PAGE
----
Neural networks are essentially a circuit of neurons, biological or artificial. But of course, we are not going to talk about biological Neural Networks in this article.

An **Artificial Neural Network (ANN)** is a network of artificial neurons designed to mimic the working of its biological counterpart, the brain. ANNs are a subset of Machine Learning Algorithms which are at the center of deep learning Algorithms. ANNs specialize in various tasks like regression, time series prediction, classification, data compression, and many more.

So far, we have understood that artificial neurons make up the neural network. But what is a neuron? In biology, neurons are cells that fire electrochemical signals when the potential reaches a particular threshold value. The artificial neuron works similarly. Still, structure-wise, this neuron is just a node (like nodes in graph data structures) holding specific numerical values. We will understand how the “firing” of the artificial neurons works further in this article.

In 1943, McCulloch and Pitts gave the first computational model for neurons called the **McCulloh-Pitts model**.

This is the most basic form of the neuron. It gets inputs in the form of \((x_1, x_2, ..., x_n)\). The function, \(g\), sums up all the inputs. Like we had a threshold potential in a biological neuron that made the neuron *fire*, we also have a threshold value *Theta*. If the \( sum (x_1 + x_2 + ... + x_n)\) exceeds this value, the neuron outputs a value as \(1\), meaning the neuron *fired*, and if the sum doesn’t exceed this value, the neuron outputs a value as \(0\), meaning the neuron didn’t *fire*.

\( \hspace{7em} g(x_1, x_2, x_3, ..., x_n) = g(X) = \sum_{i=1}^n x_i \)

\( \hspace{7em} y = f (g(X)) = 1 \hspace{2em} if \hspace{2em} g(X) \geq \theta \)

\( \hspace{12.3em} = 0 \hspace{2em} if \hspace{2em} g(X) < \theta \)

Any neural network, no matter how complex, is made up of neurons that work similarly. The function \(f\) is called the **activation function**. The activation function is generally a non-linear function acting on the sum of the inputs \((g(X))\). An example of such an activation function is the ** sigmoid ** function. It is one of the most popular activation functions. It is defined by the formula.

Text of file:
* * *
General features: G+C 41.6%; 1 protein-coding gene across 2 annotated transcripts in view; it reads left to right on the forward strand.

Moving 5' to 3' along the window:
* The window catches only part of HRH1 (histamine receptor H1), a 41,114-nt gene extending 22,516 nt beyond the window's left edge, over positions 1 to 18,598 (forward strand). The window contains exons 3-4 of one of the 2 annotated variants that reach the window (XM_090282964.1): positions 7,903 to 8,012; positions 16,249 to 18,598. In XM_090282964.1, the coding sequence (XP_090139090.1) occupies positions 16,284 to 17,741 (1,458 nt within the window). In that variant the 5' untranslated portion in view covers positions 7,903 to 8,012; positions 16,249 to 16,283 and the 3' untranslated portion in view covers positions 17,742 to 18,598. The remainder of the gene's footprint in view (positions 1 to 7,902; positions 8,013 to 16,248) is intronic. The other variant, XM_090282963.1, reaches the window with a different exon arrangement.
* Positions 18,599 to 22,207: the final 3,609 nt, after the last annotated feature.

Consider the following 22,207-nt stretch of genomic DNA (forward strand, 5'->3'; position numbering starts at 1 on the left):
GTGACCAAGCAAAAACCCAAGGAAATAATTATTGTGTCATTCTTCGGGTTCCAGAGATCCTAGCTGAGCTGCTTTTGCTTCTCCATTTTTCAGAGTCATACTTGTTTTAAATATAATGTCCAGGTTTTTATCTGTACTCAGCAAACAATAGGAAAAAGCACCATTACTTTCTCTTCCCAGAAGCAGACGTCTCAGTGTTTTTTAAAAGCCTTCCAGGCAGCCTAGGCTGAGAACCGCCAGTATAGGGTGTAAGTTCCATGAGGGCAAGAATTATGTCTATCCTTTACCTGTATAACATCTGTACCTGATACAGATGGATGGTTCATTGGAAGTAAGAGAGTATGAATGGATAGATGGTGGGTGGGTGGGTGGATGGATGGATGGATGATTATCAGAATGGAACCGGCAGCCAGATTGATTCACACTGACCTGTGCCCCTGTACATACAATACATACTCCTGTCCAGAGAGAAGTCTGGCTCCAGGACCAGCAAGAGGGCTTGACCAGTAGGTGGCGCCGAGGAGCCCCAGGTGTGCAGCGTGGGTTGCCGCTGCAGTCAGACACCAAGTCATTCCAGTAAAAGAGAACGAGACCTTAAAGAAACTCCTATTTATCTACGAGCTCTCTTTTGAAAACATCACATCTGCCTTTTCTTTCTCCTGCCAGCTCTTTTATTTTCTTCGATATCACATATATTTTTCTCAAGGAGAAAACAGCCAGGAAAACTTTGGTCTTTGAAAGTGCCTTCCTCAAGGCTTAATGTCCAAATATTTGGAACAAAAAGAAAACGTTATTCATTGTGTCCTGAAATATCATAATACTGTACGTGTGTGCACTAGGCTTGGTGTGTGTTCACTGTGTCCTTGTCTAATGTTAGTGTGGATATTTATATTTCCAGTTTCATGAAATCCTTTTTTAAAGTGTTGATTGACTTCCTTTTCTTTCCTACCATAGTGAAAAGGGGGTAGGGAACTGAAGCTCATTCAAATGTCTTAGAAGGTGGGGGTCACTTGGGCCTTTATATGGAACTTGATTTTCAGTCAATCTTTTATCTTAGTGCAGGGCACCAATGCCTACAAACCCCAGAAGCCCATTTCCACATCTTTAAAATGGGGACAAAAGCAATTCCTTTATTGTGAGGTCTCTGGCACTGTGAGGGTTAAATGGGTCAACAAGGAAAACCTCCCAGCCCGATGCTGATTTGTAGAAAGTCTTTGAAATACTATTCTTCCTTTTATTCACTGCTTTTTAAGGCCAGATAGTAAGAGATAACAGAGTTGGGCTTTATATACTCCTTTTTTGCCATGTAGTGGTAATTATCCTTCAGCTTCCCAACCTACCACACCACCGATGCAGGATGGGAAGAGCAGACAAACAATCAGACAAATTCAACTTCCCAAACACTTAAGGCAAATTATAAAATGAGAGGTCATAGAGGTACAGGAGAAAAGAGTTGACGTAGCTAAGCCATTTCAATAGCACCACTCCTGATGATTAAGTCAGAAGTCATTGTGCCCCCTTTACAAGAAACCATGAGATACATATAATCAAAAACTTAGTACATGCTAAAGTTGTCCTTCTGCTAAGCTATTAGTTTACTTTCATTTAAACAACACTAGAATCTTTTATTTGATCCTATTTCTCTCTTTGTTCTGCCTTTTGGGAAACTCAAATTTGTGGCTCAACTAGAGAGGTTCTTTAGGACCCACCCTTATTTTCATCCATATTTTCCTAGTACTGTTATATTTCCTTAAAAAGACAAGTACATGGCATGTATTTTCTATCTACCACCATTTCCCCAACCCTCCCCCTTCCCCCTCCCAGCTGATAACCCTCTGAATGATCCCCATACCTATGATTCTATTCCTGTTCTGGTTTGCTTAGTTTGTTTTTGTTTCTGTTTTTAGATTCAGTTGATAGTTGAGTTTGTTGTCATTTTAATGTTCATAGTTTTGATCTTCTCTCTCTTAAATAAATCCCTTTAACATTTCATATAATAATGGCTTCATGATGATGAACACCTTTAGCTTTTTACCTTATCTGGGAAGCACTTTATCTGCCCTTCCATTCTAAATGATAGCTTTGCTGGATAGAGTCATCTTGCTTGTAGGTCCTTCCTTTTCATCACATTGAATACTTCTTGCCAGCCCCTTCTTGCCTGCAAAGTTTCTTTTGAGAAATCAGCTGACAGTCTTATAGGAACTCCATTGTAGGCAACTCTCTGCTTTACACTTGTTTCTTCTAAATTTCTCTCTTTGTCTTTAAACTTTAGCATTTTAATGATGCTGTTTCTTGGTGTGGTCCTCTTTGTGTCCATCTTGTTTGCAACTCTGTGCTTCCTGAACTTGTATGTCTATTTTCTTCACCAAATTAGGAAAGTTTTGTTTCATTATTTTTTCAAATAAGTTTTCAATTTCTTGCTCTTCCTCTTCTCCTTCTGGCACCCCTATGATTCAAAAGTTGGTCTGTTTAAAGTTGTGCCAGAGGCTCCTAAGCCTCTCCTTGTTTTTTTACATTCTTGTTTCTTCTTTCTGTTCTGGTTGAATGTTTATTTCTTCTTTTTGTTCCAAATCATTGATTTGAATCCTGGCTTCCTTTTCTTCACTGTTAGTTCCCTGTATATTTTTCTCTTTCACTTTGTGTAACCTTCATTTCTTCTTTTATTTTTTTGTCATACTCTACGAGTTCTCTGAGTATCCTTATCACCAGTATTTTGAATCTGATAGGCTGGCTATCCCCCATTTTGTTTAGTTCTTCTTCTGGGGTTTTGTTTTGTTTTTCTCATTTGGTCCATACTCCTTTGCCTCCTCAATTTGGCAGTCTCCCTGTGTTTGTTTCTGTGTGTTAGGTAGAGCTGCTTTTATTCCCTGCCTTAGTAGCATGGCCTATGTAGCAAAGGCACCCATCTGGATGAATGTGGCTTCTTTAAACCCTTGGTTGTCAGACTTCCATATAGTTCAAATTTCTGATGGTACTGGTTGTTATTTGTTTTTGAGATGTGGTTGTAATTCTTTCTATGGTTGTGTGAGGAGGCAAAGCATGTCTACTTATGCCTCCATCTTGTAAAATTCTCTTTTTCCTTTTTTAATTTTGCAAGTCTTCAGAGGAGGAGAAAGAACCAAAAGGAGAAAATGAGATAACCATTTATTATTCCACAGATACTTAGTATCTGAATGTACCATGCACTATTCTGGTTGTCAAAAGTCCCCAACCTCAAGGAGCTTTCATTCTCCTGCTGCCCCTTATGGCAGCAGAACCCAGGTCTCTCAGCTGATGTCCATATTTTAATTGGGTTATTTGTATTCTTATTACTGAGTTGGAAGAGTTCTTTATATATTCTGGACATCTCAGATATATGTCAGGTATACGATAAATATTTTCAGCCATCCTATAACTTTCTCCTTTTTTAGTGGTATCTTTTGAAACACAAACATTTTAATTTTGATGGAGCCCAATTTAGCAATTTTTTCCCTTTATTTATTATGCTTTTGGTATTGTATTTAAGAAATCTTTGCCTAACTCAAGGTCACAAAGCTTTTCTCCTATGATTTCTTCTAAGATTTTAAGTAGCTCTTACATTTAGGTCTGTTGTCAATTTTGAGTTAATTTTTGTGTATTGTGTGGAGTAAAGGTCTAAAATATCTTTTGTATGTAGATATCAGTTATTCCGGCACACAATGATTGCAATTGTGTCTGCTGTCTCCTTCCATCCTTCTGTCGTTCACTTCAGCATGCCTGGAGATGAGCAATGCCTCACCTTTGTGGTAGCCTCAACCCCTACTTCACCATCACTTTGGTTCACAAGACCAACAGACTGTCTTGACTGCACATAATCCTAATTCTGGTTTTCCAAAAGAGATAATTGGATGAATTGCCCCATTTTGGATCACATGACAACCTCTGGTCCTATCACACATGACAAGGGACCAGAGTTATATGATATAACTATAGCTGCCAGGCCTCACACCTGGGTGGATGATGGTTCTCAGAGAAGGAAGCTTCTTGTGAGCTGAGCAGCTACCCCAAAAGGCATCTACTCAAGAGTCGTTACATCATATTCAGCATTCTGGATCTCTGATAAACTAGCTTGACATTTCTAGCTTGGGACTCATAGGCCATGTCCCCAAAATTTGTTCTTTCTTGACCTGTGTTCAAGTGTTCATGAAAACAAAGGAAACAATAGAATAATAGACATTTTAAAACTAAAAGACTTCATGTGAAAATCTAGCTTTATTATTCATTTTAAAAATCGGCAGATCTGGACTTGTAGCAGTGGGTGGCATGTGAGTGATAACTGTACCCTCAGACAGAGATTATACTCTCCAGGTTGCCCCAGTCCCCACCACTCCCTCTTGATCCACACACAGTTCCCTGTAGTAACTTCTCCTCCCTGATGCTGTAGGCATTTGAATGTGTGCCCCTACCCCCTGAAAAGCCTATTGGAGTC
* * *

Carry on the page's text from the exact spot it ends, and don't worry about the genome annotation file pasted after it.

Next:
\( \hspace{12em} S(X) = \frac {e^X}{(e^x+1)} \)

And it is characterized by an S-shaped curve called the sigmoid curve.

If the value goes above 0.5, the neuron fires else; it doesn’t.

Now that we know about neurons and activation functions let us move on along the topic. NNs are built by stacking a number of these neurons in layers.

As you can see in the image, the NNs are divided into three layers.

The **input layer** is the layer where the input is given. Let's say the job of the NN is to recognize if the given image is of a cat or a dog. So, the input layer will be the layer that will receive the image.

The **output layer** is the layer that makes decisions. The number of neurons in this layer depends on the number of possible outcomes. For instance, here, the NN can give two answers, "It is a dog" or "It is a cat." So, this NN has two neurons in the output layer. The first one becomes "1" whenever the NN sees a dog in the image, and the second one becomes "1" whenever it sees a cat in the image.

**Hidden layers** are all the layers that come in between the above two layers. How many hidden layers a Neural Net will have and how many neurons each Hidden layer will have is entirely a matter of experiment. Tweaking these values may increase or decrease the performance of the model.

Now the question arises: how does this NN learn to do what it is supposed to do, for example, recognizing cats and dogs.

Every neuron is connected to some/all the neurons from its previous layer. These connections carry some weight. So, when the neuron gets the inputs, it doesn't just calculate the sum of those inputs but the weighted sum of those inputs. And then, this **weighted sum** passes through the **activation function**.

These weights are called the **hyperparameters** whose value the Neural Networks decides itself. How? We will see. An NN, or any AI algorithm in general, can't give a 100% correct answer, rather a very close to correct answer. The model sometimes gives the wrong answer, but the goal is to make the model as accurate as possible and reduce error probability. This is what we call the **accuracy** of the model. Changing the hyperparameters might increase/decrease the model's accuracy, and the NN, itself, tunes these parameters to that sweet spot over numerous cycles to get maximum accuracy - this signifies the term **learning**.

To train a neural network, we first build the structure of the model and assign some random values to all the weights. After that, we give input to the NN. The network then provides some output based on the input. We calculate the amount of error that the network has made and then feed this error back to the network. The network, based on this feedback, adjusts its weights. The process is repeated several times until the network’s accuracy is maximized.

Factors like the number of hidden layers, number of neurons in each layer, choice of activation function, choice of the error function, the training time of the model, the size of the training dataset, etc., also affect the model’s performance. Different values of these parameters are experimented with to get the best results.